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Malik & Sons, LLC v. Circle K Stores Inc.

United States District Court, E.D. Louisiana

January 25, 2017

MALIK & SONS, LLC, Plaintiff
v.
CIRCLE K STORES, INC., Defendant

         SECTION: “E” (5)

          ORDER AND REASONS

          SUSIE MORGAN, UNITED STATES DISTRICT JUDGE

         Before the Court is a motion in limine and supplemental motion in limine filed by Plaintiff Malik & Son's, LLC (“Plaintiff”).[1] The motions are opposed.[2] For the following reasons, the motions in limine are DENIED IN PART and GRANTED IN PART.

         Plaintiff seeks to exclude evidence and testimony with respect to four issues: (1) Circle K's claim that Plaintiff failed to mitigate its damages, (2) Nancy Shirar's testimony regarding what she would have done under different circumstances, (3) Scott Dusang's testimony regarding what he would have done under different circumstances, and (4) Circle K's argument that a vice of consent existed. The Court will address each in turn.

         I. Mitigation of Damages

         Plaintiff seeks to exclude evidence or testimony that it failed to mitigate its damages.[3] Circle K contends Plaintiff had a duty to mitigate its damages under Louisiana Civil Code article 2002, and evidence as to whether Plaintiff reasonably fulfilled this duty is admissible.[4]

         Both parties cited Louisiana cases in support of their positions. In fact, there is a split among the Louisiana courts of appeal with respect to whether a lessor has the duty to mitigate his or her damages under Louisiana Civil Code article 2002 in the event of a lessee's default.[5] The Louisiana Supreme Court has not yet ruled on this issue. The Court need not decide this issue as Louisiana Civil Code article 1983, rather than article 2002, is the basis of the Court's opinion.

         Louisiana Civil Code article 1983 provides the contract is the law between the parties.[6] “The Civil Code, while defining and governing the relationship of the parties to a lease, still leaves the parties free to contractually agree to alter or deviate from all but the most fundamental provisions of the Civil Code, which govern their lease relationship.”[7]“[T]he codal articles and statutes defining the rights and obligations of lessors and lessees are not prohibitory laws which are unalterable by contractual agreement, but are simply intended to regulate the relationship between the lessor and lessee when there is no contractual stipulation imposed in the lease.”[8] The obligations imposed under the codal articles and statutes dealing with lease may be waived or altered by contractual agreement, as long as such agreement does not affect the rights of others and is not contrary to public policy.[9]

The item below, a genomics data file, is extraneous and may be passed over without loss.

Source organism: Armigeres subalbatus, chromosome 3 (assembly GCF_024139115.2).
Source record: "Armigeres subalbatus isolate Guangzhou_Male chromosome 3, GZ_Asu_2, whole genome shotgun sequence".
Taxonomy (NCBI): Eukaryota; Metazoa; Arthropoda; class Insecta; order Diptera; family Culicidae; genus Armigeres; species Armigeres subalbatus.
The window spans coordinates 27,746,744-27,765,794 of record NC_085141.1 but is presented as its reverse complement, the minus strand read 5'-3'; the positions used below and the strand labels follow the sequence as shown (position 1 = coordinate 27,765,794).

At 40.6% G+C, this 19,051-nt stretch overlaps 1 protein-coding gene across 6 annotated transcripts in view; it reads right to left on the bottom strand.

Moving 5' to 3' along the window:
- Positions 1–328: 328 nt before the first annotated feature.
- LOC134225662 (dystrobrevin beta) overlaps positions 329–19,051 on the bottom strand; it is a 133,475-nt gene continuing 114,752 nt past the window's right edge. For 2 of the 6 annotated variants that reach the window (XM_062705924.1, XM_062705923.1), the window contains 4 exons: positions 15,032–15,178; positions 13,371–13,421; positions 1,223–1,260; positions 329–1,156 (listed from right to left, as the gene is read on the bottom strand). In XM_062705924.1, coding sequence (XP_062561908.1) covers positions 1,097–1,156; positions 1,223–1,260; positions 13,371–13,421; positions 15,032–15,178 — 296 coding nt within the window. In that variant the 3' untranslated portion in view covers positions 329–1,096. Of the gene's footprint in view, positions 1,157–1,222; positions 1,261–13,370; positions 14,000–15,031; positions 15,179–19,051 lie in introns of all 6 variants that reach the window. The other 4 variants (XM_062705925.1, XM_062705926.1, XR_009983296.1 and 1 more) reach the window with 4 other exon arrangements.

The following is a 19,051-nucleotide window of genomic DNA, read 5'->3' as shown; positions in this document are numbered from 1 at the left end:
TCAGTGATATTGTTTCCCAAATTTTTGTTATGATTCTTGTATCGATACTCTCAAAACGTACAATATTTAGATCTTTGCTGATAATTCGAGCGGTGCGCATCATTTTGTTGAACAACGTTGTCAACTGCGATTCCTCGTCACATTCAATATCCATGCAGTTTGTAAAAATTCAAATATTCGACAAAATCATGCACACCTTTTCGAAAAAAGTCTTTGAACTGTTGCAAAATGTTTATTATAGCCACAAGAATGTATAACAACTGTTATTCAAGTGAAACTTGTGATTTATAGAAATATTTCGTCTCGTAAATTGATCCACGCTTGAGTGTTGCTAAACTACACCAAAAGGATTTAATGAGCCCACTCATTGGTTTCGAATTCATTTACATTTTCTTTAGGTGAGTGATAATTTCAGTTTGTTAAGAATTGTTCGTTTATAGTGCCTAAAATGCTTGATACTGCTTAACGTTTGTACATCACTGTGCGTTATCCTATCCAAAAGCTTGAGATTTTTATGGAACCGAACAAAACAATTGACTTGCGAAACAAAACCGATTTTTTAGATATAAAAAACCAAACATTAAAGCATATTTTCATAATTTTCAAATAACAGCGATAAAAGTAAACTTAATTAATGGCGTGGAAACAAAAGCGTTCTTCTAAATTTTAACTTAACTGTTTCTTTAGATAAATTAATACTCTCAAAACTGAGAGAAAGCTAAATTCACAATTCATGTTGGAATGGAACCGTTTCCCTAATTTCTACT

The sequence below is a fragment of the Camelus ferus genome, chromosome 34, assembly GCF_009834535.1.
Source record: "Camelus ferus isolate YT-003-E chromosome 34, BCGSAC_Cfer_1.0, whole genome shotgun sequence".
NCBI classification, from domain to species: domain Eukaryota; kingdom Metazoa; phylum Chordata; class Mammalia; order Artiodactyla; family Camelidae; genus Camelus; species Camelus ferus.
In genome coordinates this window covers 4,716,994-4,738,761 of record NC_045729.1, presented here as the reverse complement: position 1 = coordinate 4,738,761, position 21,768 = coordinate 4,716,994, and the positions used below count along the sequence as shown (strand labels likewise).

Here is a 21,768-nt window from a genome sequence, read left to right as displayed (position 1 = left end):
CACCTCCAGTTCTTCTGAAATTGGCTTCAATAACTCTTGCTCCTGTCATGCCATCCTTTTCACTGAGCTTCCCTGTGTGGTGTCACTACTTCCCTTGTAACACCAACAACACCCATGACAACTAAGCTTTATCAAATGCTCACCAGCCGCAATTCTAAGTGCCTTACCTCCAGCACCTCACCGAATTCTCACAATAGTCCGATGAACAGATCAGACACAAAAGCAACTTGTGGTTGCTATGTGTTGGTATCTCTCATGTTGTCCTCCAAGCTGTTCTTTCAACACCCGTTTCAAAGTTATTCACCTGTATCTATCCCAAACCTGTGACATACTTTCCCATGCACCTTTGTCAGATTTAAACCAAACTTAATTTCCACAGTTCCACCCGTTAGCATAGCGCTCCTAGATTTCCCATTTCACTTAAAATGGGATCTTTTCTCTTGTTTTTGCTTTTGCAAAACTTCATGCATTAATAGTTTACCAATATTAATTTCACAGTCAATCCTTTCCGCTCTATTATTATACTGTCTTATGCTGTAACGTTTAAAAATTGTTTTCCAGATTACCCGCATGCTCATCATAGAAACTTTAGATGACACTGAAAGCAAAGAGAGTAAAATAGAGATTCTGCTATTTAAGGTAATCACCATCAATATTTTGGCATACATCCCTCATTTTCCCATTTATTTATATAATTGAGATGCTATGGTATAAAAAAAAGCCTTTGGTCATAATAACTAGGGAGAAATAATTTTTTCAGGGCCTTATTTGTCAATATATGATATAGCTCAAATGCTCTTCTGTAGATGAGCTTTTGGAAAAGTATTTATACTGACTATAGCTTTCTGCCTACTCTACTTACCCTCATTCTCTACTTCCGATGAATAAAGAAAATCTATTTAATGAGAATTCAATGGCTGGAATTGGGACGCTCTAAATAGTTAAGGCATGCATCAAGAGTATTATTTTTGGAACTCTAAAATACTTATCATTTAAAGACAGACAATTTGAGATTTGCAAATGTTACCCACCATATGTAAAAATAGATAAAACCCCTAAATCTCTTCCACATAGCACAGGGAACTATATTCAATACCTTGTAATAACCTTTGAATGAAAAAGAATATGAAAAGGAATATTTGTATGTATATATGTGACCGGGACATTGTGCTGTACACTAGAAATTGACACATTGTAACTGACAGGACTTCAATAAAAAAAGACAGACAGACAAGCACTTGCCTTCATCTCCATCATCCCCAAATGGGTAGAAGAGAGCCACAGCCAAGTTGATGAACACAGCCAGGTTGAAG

The Court has found no Louisiana authority stating the rule of article 2002 is a matter of public policy from which the parties may not deviate. The Court finds the parties to a lease are free to contract with respect to the parties' rights and obligations in the event of default, and may choose not to impose a duty on the lessor to mitigate its damages. Such an agreement does not affect the rights of others and is not contrary to public policy.

         Section 18.1 of the lease in this case provides the landlord may exercise one of the following two remedies in the event of the tenant's default:

18.1.1 Landlord may continue this Lease in full force and effect, and the Lease will continue in effect as long as Landlord does not terminate Tenant's right to possession, and Landlord shall have the right to collect Base Rent, Additional Rent or any other charges as they come due. During the period Tenant is in default, Landlord can enter the Leased Premises and relet them, or any part of them, to third parties for Tenant's account. Reletting can be for a period shorter or longer than the remaining Lease Term. Tenant shall pay to Landlord the Base Rent, Additional Rent or any other charges due hereunder as the obligation arises, less all compensation Landlord receives from any reletting. After Tenant's default and for as long as Landlord does not terminate Tenant's right to possession of the Leased Premises, Tenant's right to assign or sublet the Leased Premises shall be preserved.
18.1.2 Landlord may terminate Tenant's right to possession of the Leased Premises at any time. No act by Landlord other than giving written notice to Tenant shall terminate this Lease. Upon such termination, Landlord shall be entitled to recover from Tenant the total amount of unpaid Base Rent, Additional Rent and other charges due as of the termination date, and a termination penalty equal to the total Base Rent due for the remainder of the Lease Term or the Base Rent due for six (6) months, whichever is less.

         The lease between Plaintiff and Circle K does not provide that Plaintiff has an obligation to mitigate its damages in the event of Circle K's default.[10] Instead, the lease provides the Plaintiff can relet the premises even if it chooses not to terminate the lessee's right of possession. The lease, however, does not state that the Plaintiff must relet the premises or otherwise mitigate its damages in the event of the lessee's default.

         The Court finds that the Plaintiff complied with its obligations under the lease and that evidence of any failure to mitigate damages would not be relevant. Accordingly, the motion in limine with respect to evidence relating to Plaintiff's effort to mitigate its damages is granted.

         II. Testimony ...


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